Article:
With regards to the Glamour Hair Summer issue, besides the Dr. Miracle’s ad, I quite enjoyed it. I applaud you for including a wide group of women, as we of course vary in our hair decisions. I’m going to be biased and say that I think you could include more natural hair articles, styles and products. And by natural, I don’t just mean afros. South Africa is seen by many as the centre of natural hair. As a country that embraces dreadlocks, twists, short afros, big afros, I think it’s important for a magazine such as yours to reflect that. So it would be helpful to see more dread, braid, afro hairstyles etc.

If you would like any personal insights into natural hair, to help your researchers, I’m willing to help.

Thank you again for contacting me and relaying Dr. Miracle’s response. I appreciate that you gave me the opportunity to voice my opinions and concerns.

Kind regards,


So after all of that, thought it could be quite interesting to quickly do an ‘ad’ of my own. Of course, you can imagine replacing my image with something a bit more professional looking. But couldn’t it be refreshing see to an ad campaign with someone rocking more kinky African looking hair like this?

Just saying.



  1. August 20, 2013 / 10:53 am

    I also don't agree with their advertising methods,have you seen dark and lovely bill boards they are even worse!!! they use girls with wigs and weaves

  2. January 11, 2013 / 2:17 pm

    I so agree with you Aisha. Speaking with experience as a former hair designer the model's hair is not natural African hair. They have either relaxed it or put in hair extensions. There is no way on earth natural African hair can achieve a smooth curl even like that, even if we use the curling tongs and styling aids. Not even if you are bi racial. Keep it up! I'm new to the Natural look, but I'm more than loving it so far.Love love your 'ad'.

    • January 12, 2013 / 4:43 am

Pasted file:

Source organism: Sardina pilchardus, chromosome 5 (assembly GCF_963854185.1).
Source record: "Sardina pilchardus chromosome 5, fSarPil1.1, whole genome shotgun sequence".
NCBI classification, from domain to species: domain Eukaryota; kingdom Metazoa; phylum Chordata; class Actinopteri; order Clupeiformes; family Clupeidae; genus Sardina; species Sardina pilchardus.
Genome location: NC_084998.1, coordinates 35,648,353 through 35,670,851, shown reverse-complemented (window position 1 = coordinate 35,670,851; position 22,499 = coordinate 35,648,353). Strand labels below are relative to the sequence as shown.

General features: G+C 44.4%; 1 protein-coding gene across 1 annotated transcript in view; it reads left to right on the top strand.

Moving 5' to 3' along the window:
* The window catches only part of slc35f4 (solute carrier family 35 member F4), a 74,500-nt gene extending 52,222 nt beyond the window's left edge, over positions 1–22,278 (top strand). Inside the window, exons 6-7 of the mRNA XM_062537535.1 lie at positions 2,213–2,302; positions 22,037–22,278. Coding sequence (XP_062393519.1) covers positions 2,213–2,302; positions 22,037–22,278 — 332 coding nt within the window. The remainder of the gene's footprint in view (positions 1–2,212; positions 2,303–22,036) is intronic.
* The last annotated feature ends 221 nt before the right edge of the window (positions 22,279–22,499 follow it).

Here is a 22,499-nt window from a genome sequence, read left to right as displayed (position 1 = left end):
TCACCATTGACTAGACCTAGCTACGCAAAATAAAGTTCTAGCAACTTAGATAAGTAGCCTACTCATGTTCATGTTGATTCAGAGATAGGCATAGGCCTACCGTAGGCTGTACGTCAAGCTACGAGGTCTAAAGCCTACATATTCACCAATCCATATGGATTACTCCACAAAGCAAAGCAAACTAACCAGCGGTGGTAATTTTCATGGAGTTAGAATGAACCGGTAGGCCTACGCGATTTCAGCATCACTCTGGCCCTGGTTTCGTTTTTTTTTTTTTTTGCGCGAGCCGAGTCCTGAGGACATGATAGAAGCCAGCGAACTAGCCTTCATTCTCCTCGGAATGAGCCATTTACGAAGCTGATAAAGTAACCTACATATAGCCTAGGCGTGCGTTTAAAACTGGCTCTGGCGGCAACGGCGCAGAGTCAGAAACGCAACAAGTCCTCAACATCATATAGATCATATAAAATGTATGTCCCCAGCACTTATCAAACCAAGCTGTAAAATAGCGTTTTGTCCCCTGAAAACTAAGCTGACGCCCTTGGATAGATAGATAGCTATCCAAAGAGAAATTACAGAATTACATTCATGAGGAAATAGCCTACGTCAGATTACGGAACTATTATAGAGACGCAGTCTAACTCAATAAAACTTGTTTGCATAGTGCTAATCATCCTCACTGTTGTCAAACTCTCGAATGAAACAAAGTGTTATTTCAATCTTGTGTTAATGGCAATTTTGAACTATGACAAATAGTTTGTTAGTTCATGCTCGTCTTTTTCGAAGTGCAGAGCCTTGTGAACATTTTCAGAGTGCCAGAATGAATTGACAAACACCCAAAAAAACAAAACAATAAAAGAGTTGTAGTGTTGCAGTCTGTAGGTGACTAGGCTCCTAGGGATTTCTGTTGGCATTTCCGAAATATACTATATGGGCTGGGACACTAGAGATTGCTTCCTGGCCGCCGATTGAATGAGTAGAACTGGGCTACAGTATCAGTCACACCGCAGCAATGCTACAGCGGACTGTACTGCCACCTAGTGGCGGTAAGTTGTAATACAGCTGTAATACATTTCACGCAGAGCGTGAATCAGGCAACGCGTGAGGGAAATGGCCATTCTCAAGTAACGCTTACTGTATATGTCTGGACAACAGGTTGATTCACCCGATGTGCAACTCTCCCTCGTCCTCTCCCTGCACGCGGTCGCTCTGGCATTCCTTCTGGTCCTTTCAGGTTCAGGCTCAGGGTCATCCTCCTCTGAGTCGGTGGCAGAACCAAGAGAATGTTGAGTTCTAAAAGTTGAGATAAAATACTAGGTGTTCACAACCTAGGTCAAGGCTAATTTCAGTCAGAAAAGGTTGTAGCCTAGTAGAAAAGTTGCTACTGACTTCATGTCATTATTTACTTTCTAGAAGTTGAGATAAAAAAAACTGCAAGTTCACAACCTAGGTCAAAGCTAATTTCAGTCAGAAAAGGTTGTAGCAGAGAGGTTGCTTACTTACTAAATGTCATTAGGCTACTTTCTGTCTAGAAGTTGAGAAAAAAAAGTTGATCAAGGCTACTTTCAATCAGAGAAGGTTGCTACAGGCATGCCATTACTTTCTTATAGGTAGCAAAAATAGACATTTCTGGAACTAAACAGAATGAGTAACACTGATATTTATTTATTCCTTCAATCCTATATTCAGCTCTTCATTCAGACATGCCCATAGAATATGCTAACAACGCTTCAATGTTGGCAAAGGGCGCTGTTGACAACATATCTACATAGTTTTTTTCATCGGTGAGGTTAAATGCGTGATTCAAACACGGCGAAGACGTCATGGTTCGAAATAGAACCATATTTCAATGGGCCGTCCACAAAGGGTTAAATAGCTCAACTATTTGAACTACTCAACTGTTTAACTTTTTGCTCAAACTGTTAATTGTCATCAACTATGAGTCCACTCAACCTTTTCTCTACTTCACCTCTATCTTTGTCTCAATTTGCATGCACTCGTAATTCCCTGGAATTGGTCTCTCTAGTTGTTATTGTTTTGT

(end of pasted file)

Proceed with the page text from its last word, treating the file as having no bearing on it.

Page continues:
Thanks for your comment Edna and for further confirming my suspicious thoughts on that model's hair. I figured that they'll never admit to it but I hope it made them think twice about how they'll be marketing their products in the future.

  3. November 27, 2012 / 4:12 pm

    YES! THANK you for posting this! I thought the same when I read the issue of Glamour hair, having cornrows and braids at the time and looking for ideas, I found none! GO AISHA!


    • December 3, 2012 / 5:29 am

      Right?! I think the best place to look for ideas and inspiration is the internet, like my blog for example lol 😉

  4. NenoNaturalDotCom
    November 27, 2012 / 9:11 am


    I love you! Getting a response out of Both Dr Miracle and The Mag's Editor is excellent stuff. As for your own ad! I'd stop and buy!!

    How did you create the imagery. Always looking to improve my eSkills.


    • December 3, 2012 / 5:28 am

      Thanks Heather 🙂 maybe I will release my own products and that ad won't be a mock up anymore lol

  5. Phumudzo
    November 27, 2012 / 7:31 am

    You go gurl!!!! sooo proud

  6. November 27, 2012 / 1:30 am

    brilliant article!!!! love it. i hope they do realise that this is pure concern of marketing

    • December 3, 2012 / 5:26 am

      Fingers crossed. It'd be a nice change to see

  7. November 26, 2012 / 11:30 pm

    Nnnnnice one Aisha! So candid, and that ad is really appealing. Dr Miracle should sneak a peak of that one!

  8. November 26, 2012 / 8:06 pm